Economic Calendar (all times EDT)
- No major economic reports
- NFIB Small-Business Optimism Index, 7:30 a.m.
- Productivity and Costs, 8:30 a.m.
- FOMC Meeting Announcement, 2:15 p.m.
- Wholesale Trade, 10 a.m.
- EIA Petroleum Status Report, 10:30 a.m.
- Treasury Budget, 2 p.m.
- International Trade, 8:30 a.m.
- Jobless Claims, 8:30 a.m.
- Retail Sales, 8:30 a.m.
- Consumer Sentiment (University of Michigan), 9:55 a.m.
- Business Inventories, 10 a.m.
My attention turns to consumer-oriented economic indicators this week with the release of retails sales figures, the University of Michigan's Consumer Sentiment Index, and the NFIB's Small-Business Optimism Index. These reports provide the earliest read on how consumer confidence may have been rattled during the debt-ceiling debate.
I'll also look at the Productivity and Costs report -- more productivity is good for profits, less productivity is good for jobs. International Trade gives clues about how trading partners are faring with their budgetary woes and how that affects U.S. exports, and tells whether we are importing less, which may help determine if domestic consumer demand has weakened. This report is a bit dated as it covers June; however, it is a missing piece for second-quarter GDP. So when the next estimate for second-quarter GDP is released (it undergoes three revisions), it will include more-complete data from this report for imports and exports.
There is a Fed meeting and announcement on Tuesday. There's been some chatter about another round of quantitative easing, and that caused the markets to spike from intraday lows last Wednesday. I really don't think QE3 will do a lick of good, but I do think Fed officials are wary of undertaking something of questionable efficacy when inflation is already above their 2% target range. Perhaps if inflation were lower, they might resume quantitative easing, but one of the primary reasons the Fed did the first two rounds was to reignite low inflation. They will have a much tougher argument for QE3. Still, they may feel compelled to do something, and Bernanke has signaled that the Fed may have room to ease -- even if it involves words, not dollars.
I'm interested in whether the Fed has changed its tune about economic growth picking up in the second half. In any forecast, economic or otherwise, I need to know how and why something is going to occur. In previous forecasts, Fed officials have failed to convince me of the logic for how and why economic growth would improve in the second half. What, specifically, are the catalysts for that? Instead, we have catalysts that make the opposite happen: Economic growth could contract -- though it is not baked into the cake, so to speak.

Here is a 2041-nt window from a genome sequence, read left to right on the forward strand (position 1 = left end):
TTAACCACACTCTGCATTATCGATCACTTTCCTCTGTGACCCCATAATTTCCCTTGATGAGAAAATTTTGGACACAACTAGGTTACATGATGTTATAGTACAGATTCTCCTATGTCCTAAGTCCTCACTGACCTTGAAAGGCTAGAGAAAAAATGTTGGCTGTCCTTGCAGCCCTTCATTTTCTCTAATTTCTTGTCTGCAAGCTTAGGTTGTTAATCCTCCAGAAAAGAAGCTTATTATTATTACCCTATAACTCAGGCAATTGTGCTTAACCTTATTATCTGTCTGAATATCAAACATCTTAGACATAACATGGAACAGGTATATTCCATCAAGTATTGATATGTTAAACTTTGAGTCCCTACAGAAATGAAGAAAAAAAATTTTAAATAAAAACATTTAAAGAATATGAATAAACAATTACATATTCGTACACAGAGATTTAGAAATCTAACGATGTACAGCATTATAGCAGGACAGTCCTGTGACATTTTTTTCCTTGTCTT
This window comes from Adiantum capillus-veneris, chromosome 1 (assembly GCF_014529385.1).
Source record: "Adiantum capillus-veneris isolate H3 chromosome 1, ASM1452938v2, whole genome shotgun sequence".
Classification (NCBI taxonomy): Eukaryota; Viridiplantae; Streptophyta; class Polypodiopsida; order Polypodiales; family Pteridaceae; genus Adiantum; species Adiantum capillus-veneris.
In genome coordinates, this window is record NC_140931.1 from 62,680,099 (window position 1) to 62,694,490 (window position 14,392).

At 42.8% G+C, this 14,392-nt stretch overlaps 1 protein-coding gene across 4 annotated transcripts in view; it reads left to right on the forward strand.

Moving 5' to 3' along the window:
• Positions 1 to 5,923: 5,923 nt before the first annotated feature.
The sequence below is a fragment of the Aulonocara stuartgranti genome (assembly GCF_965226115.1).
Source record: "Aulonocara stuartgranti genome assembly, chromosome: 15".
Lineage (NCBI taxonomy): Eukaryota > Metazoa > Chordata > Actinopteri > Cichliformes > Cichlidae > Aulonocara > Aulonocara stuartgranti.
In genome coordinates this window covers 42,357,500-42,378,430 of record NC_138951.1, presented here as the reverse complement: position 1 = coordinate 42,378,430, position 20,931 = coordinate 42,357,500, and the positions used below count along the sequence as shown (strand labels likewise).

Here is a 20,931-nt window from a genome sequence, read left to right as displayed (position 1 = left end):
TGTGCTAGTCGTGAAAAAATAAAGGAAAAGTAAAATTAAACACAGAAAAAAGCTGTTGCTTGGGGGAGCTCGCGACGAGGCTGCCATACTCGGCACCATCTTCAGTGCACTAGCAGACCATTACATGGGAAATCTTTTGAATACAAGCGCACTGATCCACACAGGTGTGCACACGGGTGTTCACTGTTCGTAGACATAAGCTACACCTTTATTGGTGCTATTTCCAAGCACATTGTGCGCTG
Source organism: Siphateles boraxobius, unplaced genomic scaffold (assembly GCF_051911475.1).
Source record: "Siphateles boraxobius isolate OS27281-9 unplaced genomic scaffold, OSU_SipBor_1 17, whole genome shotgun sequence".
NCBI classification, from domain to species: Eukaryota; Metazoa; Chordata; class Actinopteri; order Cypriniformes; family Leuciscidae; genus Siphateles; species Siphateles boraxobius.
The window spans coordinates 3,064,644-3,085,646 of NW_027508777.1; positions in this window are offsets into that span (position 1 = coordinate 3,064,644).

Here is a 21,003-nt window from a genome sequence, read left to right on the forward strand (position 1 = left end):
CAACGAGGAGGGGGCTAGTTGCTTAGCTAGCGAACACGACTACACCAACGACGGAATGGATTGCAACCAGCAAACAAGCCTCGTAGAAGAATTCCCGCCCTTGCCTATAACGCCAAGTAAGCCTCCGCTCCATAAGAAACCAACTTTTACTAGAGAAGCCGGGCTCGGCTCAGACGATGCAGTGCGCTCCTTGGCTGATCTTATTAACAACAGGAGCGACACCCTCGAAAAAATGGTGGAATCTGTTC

The consumer sentiment numbers Friday will give an early hint as to what consumers are feeling. I caution you that I generally don't like to "trade" off the economic impact (or the effects on a given retailer) based on what people spout off to survey takers. What they actually do is what matters, and there isn't always a perfect correlation between sentiment measures and consumer spending.
For that, look at retail sales. Figures for July come out Friday. I want to see what August looks like before I determine a trend, so I may have to wait until September's release to discern a direction. One reason that spending patterns may not have changed direction is because the stock market didn't take a turn for the worse until recently. That affects wealthier consumers' spending habits. The second reason is that the debt-ceiling debate didn't get ugly until later in July, so a full month of data can obscure that trend. That said, the weak confidence we see in the Michigan measure might already filter through to soft retail sales.
This is important: Don't just look at the headline for retail sales. It includes all sorts of things -- food, gasoline, clothing, electronics, autos, furniture and more -- and it is not adjusted for inflation. I like to strip out the "essentials" of gas and food, which are heavily influenced by price changes, to look at discretionary spending habits as this gives more of a sense of spending patterns that are economically sensitive. A slight uptick in hourly earnings in Friday's payroll data can give a small boost to retail sales, or the funds could have been diverted into savings, as seen in the most recent Personal Income and Outlays report. I also strip out auto sales because they are heavily influenced by promotional events and may be disrupted by inventory shortages. I look at auto sales separately from smaller-ticket purchases that aren't as volatile from month to month.
You should pair spending patterns in the retail sales report with price changes by product type in the Consumer Price Index. Unfortunately, the CPI data won't be published until Aug. 18. Keep in mind that inflation adjustments are important -- in June's Personal Income and Outlays report, for example, it was widely reported that consumer spending fell by 0.2%. While many were alarmed, I pointed out in a Columnist Conversation post that inflation also fell by 0.2%, so real spending was actually flat and not as bad as it seemed. For example, when you look at retail sales numbers for June, spending on clothing jumped 0.7%. That sounds good, but the CPI data for the same month showed clothing prices increased 1.4%. In volume terms, consumers actually bought less in clothing, not more. I might not expect spectacular retail sales this month, but consumers are unpredictable.